There are two kinds of basketball sneakers.
One is meant for playing ball in. They’re performance shoes, designed to provide stability and support as athletes run, jump, cut, and do whatever else they might need to do.
The other may have started out as a performance shoe, but is no longer cutting-edge; it’s now something people wear on city streets rather than an basketball court. Retro Jordans generally fit in this category, along with the Converse Chuck Taylor, which it’s easy to forget was once a top-of-the-line athletic sneaker.
At times both types have served as fashion in the US; Americans once paired the latest basketball sneakers with jeans and wore them around just for style, like during Michael Jordan’s heyday. But now is not one of those times. Like other performance footwear, over the past few years basketball sneakers have been usurped by casual, fashion-focused shoes inspired by sports but not meant for competing in them. They’ve been shoved aside over the past few years by retro shoes, sock-like sneakers, and most recently clunky behemoths such as Fila’s Disruptor II.
According to data from research firm NPD Group, five years ago basketball sneakers accounted for 13% of the US sales it tracks; they’re down to about 4% today. The data comes from point-of-sale numbers that retailers share with the firm, so it doesn’t include the growing direct-to-consumer sales of brands like Nike, a giant in basketball. But Matt Powell, NPD’s vice president and a sports industry analyst, previously told Quartz that the data covers about three-quarters of the market and reflects its broader trends.
It’s normal for different types of sneakers to cycle in and out of fashion, but this trend appears to be more pronounced. ”I’ve been doing research in the business for almost 20 years, and we’ve always had at least one performance category that was trending positively as a fashion trend,” Powell said in a February interview. “Now we’re in a period where there’s not a single performance category—not running, not basketball, not training, not even hiking—that is trending positively.”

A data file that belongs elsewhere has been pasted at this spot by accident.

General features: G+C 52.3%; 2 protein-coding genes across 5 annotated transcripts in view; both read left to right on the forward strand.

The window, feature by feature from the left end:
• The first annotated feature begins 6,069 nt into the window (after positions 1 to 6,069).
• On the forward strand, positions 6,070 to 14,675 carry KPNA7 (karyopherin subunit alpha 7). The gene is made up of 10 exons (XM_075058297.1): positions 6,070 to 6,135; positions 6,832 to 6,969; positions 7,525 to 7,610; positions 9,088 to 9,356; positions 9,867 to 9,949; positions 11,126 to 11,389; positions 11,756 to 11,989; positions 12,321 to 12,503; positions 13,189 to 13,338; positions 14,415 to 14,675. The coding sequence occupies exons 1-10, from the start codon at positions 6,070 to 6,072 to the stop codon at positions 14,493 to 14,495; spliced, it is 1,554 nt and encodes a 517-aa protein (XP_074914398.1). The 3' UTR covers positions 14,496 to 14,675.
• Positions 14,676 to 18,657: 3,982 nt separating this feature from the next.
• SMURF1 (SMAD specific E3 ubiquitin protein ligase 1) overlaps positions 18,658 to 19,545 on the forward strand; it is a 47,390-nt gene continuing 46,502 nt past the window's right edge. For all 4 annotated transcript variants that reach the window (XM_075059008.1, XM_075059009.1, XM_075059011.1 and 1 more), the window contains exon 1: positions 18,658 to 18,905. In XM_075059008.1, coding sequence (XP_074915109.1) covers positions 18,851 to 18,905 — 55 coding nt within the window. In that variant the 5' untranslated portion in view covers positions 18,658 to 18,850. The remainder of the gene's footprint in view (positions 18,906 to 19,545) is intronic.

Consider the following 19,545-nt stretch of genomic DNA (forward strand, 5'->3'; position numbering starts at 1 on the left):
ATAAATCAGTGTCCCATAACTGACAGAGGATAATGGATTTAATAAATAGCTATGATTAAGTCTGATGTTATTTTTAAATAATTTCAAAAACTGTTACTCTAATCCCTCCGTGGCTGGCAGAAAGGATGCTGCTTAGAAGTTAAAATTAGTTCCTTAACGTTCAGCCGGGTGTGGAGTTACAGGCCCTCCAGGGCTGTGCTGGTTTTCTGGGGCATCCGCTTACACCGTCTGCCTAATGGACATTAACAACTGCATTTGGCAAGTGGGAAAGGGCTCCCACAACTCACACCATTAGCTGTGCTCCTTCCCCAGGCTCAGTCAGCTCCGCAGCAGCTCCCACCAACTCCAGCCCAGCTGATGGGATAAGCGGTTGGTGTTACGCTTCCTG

The shift has been noticed by big sneaker retailers like Foot Locker, which has seen weak sales in basketball for several quarters running. Signature sneakers are especially struggling, with one exception: LeBron James’s Nikes.
“I’ve said many, many times that our consumer is driven by cool,” Foot Locker CEO Dick Johnson noted on an August call with investors. “And if cool happens to be in basketball, our consumer will be motivated by that and by basketball…At the same time, we’re seeing such tremendous strength across the Max Air platform, Yeezys, all sorts of silhouettes, the Fila Disruptor that have nothing to do with basketball that the consumer is really excited to buy.”
Walk by the front window of a Foot Locker and you’ll probably see shoes like Nike’s Air Max 270, Adidas Continentals, or a pair of Vans. You might also see one-time basketball shoes like Nike Air Force 1s. What you’re less likely to see on the street these days is the same sneaker an NBA player would wear on the court.